Locomotoring

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In search of sun – solar eclipse in Delhi

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Partial solar eclipse of 2009 in Delhi

Partial solar eclipse of 2009 in Delhi

It was the eclipse of the century – the longest full eclipse lasting more than six minutes. During the days preceding the eclipse, media’s handling of it was like watching a schizophrenic – one moment all scientific with graphic visualization of solar and lunar orbits and astrophysics the other moment a discussion on fasting and soul cleansing and astrology.

The holy ghats of Banaras was one of the few places on Earth from where millions of people got to see the eclipse. Papers were full of cool pictures of octogenarian Hindu monks wearing eclipse viewing shades made specially available by the Department of Science and Technology.

No, I didn’t fly out to Banaras to join the throng of millions at the ghat. No amount of curiosity was worth putting up with the masses in that heat and risk a stampede or two. I had planned on watching the eclipse, which was going to be only partial, in Delhi. All I needed was a lucky break from the Monsoon cloud cover.

Solar eclipse kit including a viewer and a pinhole camera

Solar eclipse kit including a viewer and a pinhole camera

My teenage cousin had promised to take us to his spot of open space in return for the eclipse viewing shades we had managed to procure at the last minute. Before the break of dawn, we trundled up in the car and drove to this spot.  It turned out to be a patch of green belt that was soon going to become a site for residential buildings. Brick makers had already started the work. They were living on the patch of land in makeshift homes amidst mounds of rocks, gravel, sand and bricks. Their day had just started. The kilns were being fired. The men folk were drinking tea, the women were cooking breakfast and the children were shitting in the open. These poor workers going about the usual business of life when most of the TV watching middle class was waiting for the eclipse to be over before doing so. There were curious glances in our direction but none skywards.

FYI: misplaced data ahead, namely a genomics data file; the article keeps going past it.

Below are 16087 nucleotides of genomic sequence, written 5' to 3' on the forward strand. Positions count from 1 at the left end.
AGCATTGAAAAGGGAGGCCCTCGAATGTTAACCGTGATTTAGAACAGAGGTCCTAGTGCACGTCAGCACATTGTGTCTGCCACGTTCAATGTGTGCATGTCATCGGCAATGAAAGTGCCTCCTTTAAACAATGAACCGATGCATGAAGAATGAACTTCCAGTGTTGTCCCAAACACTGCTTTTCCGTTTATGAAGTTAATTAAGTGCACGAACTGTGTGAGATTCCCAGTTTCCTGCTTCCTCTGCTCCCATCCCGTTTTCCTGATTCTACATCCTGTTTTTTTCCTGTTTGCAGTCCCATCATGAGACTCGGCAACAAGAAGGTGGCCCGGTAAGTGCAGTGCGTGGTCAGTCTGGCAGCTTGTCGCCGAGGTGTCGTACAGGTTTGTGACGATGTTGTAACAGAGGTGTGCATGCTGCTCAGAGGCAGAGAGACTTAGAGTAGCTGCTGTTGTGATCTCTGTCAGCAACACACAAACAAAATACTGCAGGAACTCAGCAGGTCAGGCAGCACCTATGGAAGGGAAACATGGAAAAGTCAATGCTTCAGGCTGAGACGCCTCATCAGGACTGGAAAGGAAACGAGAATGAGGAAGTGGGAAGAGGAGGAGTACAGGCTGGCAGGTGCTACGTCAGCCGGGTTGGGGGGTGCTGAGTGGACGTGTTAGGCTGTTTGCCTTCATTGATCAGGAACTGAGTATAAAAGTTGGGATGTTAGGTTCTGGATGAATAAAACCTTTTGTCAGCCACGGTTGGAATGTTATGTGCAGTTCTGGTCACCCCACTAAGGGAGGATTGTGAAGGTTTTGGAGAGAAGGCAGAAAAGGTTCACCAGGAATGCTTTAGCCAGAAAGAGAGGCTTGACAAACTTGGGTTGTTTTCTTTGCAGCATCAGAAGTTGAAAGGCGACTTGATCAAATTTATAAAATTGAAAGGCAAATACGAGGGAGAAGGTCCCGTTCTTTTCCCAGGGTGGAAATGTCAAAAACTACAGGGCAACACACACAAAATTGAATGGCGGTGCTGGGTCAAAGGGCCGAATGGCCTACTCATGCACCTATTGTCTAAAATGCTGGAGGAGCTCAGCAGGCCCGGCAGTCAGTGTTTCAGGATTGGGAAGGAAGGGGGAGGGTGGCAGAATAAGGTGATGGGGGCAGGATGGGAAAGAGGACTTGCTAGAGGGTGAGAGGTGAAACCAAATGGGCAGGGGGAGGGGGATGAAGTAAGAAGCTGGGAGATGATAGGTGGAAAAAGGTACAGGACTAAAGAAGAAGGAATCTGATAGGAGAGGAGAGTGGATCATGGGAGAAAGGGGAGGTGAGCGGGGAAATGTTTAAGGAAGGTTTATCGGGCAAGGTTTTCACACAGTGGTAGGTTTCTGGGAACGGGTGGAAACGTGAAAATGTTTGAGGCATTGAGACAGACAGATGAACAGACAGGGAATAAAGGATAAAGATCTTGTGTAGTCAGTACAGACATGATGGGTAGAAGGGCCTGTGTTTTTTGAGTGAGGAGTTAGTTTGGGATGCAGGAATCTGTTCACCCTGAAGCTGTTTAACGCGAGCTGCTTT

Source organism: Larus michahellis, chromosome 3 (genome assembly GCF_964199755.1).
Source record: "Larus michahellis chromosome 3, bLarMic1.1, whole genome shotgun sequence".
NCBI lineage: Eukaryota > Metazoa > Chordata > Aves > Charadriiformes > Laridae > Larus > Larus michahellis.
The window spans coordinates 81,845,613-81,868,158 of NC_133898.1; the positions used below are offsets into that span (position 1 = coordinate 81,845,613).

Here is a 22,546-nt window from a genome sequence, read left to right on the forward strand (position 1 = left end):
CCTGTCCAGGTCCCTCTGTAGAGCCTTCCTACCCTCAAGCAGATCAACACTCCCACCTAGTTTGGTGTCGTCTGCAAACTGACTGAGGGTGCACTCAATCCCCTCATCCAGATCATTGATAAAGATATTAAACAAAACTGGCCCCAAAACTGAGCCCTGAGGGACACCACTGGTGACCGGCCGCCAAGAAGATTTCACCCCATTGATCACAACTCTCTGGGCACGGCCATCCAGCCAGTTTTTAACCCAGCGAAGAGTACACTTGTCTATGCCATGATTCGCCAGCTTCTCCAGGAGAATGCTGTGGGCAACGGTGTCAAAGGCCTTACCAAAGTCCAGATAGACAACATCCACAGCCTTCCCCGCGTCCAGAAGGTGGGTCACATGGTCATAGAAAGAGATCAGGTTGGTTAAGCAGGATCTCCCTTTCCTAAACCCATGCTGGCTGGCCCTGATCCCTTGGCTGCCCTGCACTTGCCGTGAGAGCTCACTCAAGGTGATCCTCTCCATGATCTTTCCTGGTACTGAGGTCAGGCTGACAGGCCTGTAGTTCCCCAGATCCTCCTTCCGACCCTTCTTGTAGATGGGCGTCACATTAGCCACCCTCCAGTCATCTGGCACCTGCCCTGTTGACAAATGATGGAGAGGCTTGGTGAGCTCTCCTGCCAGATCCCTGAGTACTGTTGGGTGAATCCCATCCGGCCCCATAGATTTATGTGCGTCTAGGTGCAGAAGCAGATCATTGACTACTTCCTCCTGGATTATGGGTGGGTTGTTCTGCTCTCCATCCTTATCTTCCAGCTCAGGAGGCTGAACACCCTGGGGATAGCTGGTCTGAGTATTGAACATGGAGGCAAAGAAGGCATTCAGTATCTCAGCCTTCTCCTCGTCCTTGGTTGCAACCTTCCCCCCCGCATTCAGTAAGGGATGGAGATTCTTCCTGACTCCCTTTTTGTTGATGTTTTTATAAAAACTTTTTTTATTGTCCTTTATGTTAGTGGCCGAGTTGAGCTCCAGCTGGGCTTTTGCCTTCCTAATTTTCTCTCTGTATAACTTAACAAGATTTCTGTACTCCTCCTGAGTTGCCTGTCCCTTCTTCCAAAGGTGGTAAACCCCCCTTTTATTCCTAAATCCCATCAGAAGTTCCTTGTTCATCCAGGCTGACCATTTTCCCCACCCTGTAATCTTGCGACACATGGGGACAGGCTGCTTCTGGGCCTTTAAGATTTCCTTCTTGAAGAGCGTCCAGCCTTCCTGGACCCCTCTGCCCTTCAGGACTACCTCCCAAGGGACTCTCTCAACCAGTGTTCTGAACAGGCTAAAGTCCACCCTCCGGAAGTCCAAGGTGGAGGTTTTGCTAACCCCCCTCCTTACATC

The sky was overcast with clouds and the temperature was already in the 90s at 6:30 am. Other than the brick makers, we met a solitary jogger. As the photo shows, we did get lucky and the clouds parted just a little bit for us to see the partial eclipse. Upon our return home, we heard that for most of Delhi, there had been no break in the cloud cover. Kids who had waited patiently at Delhi planetarium to view the eclipse had returned home disappointed.

Only thing that would have made this eclipse experience better would have been some hot chai and samosa right after but that wasn’t meant to happen. Samosa makers in the neighborhood didn’t start frying until well after the end of eclipse. But we did get to it later in the morning.

Tikki and samosa in making

Tikki and samosa in making

Samosa platter with a whimsical toy from a recent Japan trip

Samosa platter with a whimsical toy from a recent Japan trip

Samosa sandwich - crushed samosa with chutney between sliced bread - epitome of Punjabi cuisine

Punjabis swear by Samosa sandwich - crushed hot samosa with mint chutney between two slices of fresh white (or brown) bread

Written by Som

July 29, 2009 at 8:04 pm

Posted in Delhi, India

Tagged with , ,

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